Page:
The Great Firewall of China – named after that other great wall, and officially or better euphemistically called the Golden Shield Project by the Chinese government – is the elaborate system of internet censorship in the People’s Republic of China. The massive blocking of internet sites in China is undoubtedly the biggest censorship effort in the history of the world, both in terms of number of sources censored and in terms of the number of people not being able to access these sources as a result of censorship.

The site you’re reading right now is one of the victims. (You can check if a site is blocked in China on this webpage).

China isn’t alone. There’s censorship wherever there’s dictatorship. (And even quasi-democratic regimes such as Thailand engage in it). But internet repression in China is the largest such operation in the world. The purpose is of course to silence voices that are critical of the autocratic leadership in China. Many foreign sites are targeted, but also Chinese sites, especially sites that include forums, comments pages, instant messaging, chat rooms and other tools that make it possible for groups to organize and communicate. Sites that aren’t blocked altogether are sharply monitored and have critical information or opinions removed within minutes of posting. China has an “internet police” of around 30.000 to do all this. And China goes further than blocking or purging information. People “abusing” the internet often get jailed.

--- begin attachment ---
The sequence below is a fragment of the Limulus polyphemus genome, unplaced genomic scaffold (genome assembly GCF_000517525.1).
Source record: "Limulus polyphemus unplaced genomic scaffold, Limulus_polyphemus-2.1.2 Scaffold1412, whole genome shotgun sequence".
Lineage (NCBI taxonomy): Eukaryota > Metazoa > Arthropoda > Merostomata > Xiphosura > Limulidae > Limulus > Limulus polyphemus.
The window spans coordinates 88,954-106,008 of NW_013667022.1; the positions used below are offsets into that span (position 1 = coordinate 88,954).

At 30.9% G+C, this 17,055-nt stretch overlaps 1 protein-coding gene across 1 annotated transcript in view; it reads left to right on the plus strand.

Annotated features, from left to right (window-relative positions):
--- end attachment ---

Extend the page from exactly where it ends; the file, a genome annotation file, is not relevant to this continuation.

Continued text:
The pervasive and justified feeling among Chinese that their internet activity is being watched, leads to self-censorship. They will not visit sites that they know are “dangerous”, let alone post comments or publish articles.

A similar kind of self-censorship is practiced by Chinese Internet Providers and webmasters, deleting anything that can upset the government and jeopardize the company’s future existence. Search engines, both Chinese and international ones, do the same. Searching for certain keywords such as “human rights”, “democracy”, “Tibet”, “Dalai Lama” or “falun gong” will yield no or insignificant results. Sometimes, a message is shown, stating that

‘according to the local laws, regulations and policies, part of the searching result is not shown.’

For foreign search engines, it’s a huge dilemma. Either they respect local law and become accomplices in tyranny, or they leave the country and make it much harder for the Chinese to use the internet.

Photo Courtesy: Nicholson, 1/5/09 and text by http://www.filipspagnoli.wordpress.com

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